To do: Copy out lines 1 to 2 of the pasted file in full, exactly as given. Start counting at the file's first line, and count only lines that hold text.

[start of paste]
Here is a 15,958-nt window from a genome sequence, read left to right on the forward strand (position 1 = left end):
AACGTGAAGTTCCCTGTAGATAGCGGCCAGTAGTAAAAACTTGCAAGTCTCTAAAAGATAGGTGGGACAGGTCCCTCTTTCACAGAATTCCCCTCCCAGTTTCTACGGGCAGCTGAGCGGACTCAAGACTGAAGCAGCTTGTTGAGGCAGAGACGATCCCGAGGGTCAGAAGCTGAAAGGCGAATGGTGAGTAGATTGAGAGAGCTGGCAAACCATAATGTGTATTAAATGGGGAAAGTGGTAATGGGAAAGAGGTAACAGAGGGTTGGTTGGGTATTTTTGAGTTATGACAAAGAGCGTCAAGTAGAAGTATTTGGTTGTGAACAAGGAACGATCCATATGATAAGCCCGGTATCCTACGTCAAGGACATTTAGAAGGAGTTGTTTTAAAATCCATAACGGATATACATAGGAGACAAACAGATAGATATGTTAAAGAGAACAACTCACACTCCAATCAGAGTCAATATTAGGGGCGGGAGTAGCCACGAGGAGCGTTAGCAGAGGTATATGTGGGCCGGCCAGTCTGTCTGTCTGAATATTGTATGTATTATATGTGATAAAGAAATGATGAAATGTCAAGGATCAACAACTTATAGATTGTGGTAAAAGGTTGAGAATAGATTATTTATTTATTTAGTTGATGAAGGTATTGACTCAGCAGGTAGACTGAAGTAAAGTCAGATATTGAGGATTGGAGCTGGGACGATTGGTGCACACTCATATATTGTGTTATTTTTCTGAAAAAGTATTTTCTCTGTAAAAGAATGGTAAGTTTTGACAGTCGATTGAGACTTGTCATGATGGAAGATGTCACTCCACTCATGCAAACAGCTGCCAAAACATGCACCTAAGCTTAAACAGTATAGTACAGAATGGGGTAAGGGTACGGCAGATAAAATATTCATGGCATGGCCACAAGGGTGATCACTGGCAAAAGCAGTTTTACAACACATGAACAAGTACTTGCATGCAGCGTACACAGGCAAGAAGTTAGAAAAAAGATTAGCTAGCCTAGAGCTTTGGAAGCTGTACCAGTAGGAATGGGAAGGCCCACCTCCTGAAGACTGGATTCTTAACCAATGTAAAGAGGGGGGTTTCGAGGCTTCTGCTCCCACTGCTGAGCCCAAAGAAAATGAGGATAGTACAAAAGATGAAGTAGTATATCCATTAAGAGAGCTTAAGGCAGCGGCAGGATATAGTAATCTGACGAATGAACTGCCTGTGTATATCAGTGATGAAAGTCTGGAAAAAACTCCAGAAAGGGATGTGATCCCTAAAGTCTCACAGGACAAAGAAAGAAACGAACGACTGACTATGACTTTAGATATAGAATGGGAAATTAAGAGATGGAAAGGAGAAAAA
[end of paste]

Here is a 15,958-nt window from a genome sequence, read left to right on the forward strand (position 1 = left end):
AACGTGAAGTTCCCTGTAGATAGCGGCCAGTAGTAAAAACTTGCAAGTCTCTAAAAGATAGGTGGGACAGGTCCCTCTTTCACAGAATTCCCCTCCCAGTTTCTACGGGCAGCTGAGCGGACTCAAGACTGAAGCAGCTTGTTGAGGCAGAGACGATCCCGAGGGTCAGAAGCTGAAAGGCGAATGGTGAGTAGATTGAGAGAGCTGGCAAACCATAATGTGTATTAAATGGGGAAAGTGGTAATGGGAAAGAGGTAACAGAGGGTTGGTTGGGTATTTTTGAGTTATGACAAAGAGCGTCAAGTAGAAGTATTTGGTTGTGAACAAGGAACGATCCATATGATAAGCCCGGTATCCTACGTCAAGGACATTTAGAAGGAGTTGTTTTAAAATCCATAACGGATATACATAGGAGACAAACAGATAGATATGTTAAAGAGAACAACTCACACTCCAATCAGAGTCAATATTAGGGGCGGGAGTAGCCACGAGGAGCGTTAGCAGAGGTATATGTGGGCCGGCCAGTCTGTCTGTCTGAATATTGTATGTATTATATGTGATAAAGAAATGATGAAATGTCAAGGATCAACAACTTATAGATTGTGGTAAAAGGTTGAGAATAGATTATTTATTTATTTAGTTGATGAAGGTATTGACTCAGCAGGTAGACTGAAGTAAAGTCAGATATTGAGGATTGGAGCTGGGACGATTGGTGCACACTCATATATTGTGTTATTTTTCTGAAAAAGTATTTTCTCTGTAAAAGAATGGTAAGTTTTGACAGTCGATTGAGACTTGTCATGATGGAAGATGTCACTCCACTCATGCAAACAGCTGCCAAAACATGCACCTAAGCTTAAACAGTATAGTACAGAATGGGGTAAGGGTACGGCAGATAAAATATTCATGGCATGGCCACAAGGGTGATCACTGGCAAAAGCAGTTTTACAACACATGAACAAGTACTTGCATGCAGCGTACACAGGCAAGAAGTTAGAAAAAAGATTAGCTAGCCTAGAGCTTTGGAAGCTGTACCAGTAGGAATGGGAAGGCCCACCTCCTGAAGACTGGATTCTTAACCAATGTAAAGAGGGGGGTTTCGAGGCTTCTGCTCCCACTGCTGAGCCCAAAGAAAATGAGGATAGTACAAAAGATGAAGTAGTATATCCATTAAGAGAGCTTAAGGCAGCGGCAGGATATAGTAATCTGACGAATGAACTGCCTGTGTATATCAGTGATGAAAGTCTGGAAAAAACTCCAGAAAGGGATGTGATCCCTAAAGTCTCACAGGACAAAGAAAGAAACGAACGACTGACTATGACTTTAGATATAGAATGGGAAATTAAGAGATGGAAAGGAGAAAAA